Misplaced Fears: Why Criminalizing Social Media Usage Is Wrong

Some government authorities in the United States and abroad want to criminalize the use of social media, concluding that by taking a blunderbuss approach to outlawing conduct, more crimes will be prevented. The problem with this strategy is that it appears to be largely based upon an unfounded fear of the unknown. Recently, when a ‘flash mob’ allegedly robbed a

Is the California Legislature Failing Public School Students?

In the next few weeks, children throughout the Golden State will bid farewell to the unstructured freedom that summer affords as they head back to rule the corridors and classrooms of their local schools. For public school teachers, the new school year offers a respite from this summer of discontent. The continuing recession has thinned their ranks a bit, leaving

Legal Zoom Faces Unauthorized Practice of Law Class Action

The Wall Street Journal Law Blog reported last month that a class action suit against legal forms provider Legal Zoom survived a motion for summary judgement and will proceed to trial in a Missouri federal court. In rejecting the defendant’s motion, Judge Laughrey allowed the plaintiffs to move forward with their complaint that consumers have been harmed by the company’s unauthorized practice

Hold That Thought: Updated California Law Bans The Use of Social Media & Electronic Devices by Jurors

Last Friday, Governor Brown signed California Assembly Bill 141 into law. AB 141 formalizes long-standing informal rules banning the use of social media and electronic devices (including smart phones) by jurors to discuss or research cases. As well, the bill forbids jurors from using electronic or wireless devices to contact court officials. While existing laws require a court to remind and admonish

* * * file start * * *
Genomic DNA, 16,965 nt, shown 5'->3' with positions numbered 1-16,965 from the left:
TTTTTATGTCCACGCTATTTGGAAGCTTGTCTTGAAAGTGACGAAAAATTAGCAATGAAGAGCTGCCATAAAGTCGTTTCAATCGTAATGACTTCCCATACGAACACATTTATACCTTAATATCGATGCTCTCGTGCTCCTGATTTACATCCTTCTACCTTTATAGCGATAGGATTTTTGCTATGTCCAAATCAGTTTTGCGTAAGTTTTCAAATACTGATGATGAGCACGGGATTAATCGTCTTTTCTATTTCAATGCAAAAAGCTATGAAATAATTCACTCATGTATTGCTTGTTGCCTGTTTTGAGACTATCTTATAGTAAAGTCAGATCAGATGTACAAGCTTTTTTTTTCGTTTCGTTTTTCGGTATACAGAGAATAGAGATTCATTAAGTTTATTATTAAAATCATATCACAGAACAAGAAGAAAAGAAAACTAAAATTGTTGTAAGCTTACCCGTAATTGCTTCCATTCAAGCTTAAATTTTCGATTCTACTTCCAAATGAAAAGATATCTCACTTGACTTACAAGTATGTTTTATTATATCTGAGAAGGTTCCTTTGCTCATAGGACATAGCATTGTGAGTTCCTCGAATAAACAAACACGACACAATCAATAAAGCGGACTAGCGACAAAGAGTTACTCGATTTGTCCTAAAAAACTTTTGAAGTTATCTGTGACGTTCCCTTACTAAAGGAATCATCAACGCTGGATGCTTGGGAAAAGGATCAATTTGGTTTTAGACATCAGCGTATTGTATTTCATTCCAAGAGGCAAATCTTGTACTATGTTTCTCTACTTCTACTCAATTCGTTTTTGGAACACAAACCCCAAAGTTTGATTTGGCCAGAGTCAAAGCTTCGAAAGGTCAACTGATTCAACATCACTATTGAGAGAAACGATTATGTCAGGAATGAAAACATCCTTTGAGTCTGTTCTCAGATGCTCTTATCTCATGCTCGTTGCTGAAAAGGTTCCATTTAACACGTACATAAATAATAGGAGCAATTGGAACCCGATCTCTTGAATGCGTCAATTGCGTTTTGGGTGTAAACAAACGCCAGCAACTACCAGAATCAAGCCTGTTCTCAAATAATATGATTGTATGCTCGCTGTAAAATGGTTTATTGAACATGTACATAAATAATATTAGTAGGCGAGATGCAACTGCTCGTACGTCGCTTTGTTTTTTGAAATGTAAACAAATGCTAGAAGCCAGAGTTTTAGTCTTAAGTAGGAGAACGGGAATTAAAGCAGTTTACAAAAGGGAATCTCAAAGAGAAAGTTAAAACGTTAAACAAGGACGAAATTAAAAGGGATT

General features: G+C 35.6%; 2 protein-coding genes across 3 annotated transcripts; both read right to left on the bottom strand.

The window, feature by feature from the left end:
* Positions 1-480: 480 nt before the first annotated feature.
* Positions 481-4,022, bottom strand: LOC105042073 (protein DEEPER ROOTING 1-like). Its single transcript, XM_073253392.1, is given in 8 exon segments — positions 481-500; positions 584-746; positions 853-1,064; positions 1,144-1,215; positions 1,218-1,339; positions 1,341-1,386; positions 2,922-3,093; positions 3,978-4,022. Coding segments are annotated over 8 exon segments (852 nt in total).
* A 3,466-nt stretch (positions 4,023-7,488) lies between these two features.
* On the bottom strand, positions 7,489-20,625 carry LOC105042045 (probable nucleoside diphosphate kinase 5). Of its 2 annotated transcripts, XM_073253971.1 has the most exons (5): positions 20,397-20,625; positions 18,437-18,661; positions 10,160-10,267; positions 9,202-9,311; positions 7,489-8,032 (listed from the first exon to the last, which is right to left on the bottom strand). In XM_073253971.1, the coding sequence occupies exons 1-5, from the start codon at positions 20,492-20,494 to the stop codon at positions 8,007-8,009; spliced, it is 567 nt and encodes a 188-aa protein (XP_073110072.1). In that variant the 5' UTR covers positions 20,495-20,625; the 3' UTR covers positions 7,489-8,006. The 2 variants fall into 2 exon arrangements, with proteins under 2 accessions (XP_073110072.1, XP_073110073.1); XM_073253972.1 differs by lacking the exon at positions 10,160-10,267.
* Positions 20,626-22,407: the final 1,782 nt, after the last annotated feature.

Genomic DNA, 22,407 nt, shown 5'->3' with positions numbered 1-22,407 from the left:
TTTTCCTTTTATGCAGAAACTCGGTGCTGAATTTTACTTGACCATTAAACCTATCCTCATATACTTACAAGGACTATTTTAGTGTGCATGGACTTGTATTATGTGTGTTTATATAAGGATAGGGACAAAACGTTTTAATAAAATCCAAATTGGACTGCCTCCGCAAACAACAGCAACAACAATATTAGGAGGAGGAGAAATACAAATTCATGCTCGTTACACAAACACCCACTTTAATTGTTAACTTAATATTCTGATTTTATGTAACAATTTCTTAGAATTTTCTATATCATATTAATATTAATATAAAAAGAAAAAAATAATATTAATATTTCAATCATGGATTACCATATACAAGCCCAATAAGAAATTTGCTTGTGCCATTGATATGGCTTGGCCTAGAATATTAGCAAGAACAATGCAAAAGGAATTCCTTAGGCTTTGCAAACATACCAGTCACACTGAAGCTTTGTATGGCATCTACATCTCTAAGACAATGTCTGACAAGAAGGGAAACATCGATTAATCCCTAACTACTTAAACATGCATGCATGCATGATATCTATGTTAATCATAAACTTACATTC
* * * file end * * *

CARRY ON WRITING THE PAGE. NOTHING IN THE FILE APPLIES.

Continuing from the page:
Wizarding Law in the 21st Century

While Harry Potter and the Deathly Hallows—Part 2 is the eighth and final film in the Harry Potter Series, its theatrical release does not signal the end of Pottermania. Instead, fans can continue enjoying the magical world of Harry Potter through Pottermore, an online interactive reading experience by J.K. Rowling. Last week, Potter fans, such as myself, scrambled at all hours

Budget Cuts and Access to Legal Information

It’s a bad week for government documents. OMB Watch recently reported that the House voted to cut funding to the Government Printing Office. This comes as no surprise, given the recent budget drama, and it’s not likely to get a lot of mainstream attention with looming cuts to entitlement programs and the military funding. It’s important for those of us

Raising the Debt Ceiling for the Children

Considering the amount of attention that our dear Congress devotes to children, I am quite surprised by the average academic performance delivered by our sweet angels when compared to their peers in other countries. Lest you think Congress is too focused on earmarks for their donors constituents, I must point out that even the rancorous debt ceiling debate during the

Justia’s Top 10 Lists for July 2011

Here is a rundown of July’s highest scoring lawyers on Justia Legal Answers, along with a look at which Onward blog and Facebook posts readers viewed the most. Justia Legal Answers’ Top 10 Legal Answerers for July 2011 Mark A. Siesel, 11,600 points, 232 answers Burton A. Padove, 10,195 points, 215 answers Terrence Rubino, 2,805 oints, 72 answers Robert Neal

Making a Difference – New California Law Provides Added Privacy Protections

Update: In a post  I wrote on collaborative democracy back in April, I mentioned that our friend Mary Minow had recently traveled to Sacramento to voice her support for California Senate Bill (“SB”) 445. The Bill, which increases privacy protections for library patrons by amending the California Public Records Act, was Mary’s idea and one which she submitted as a part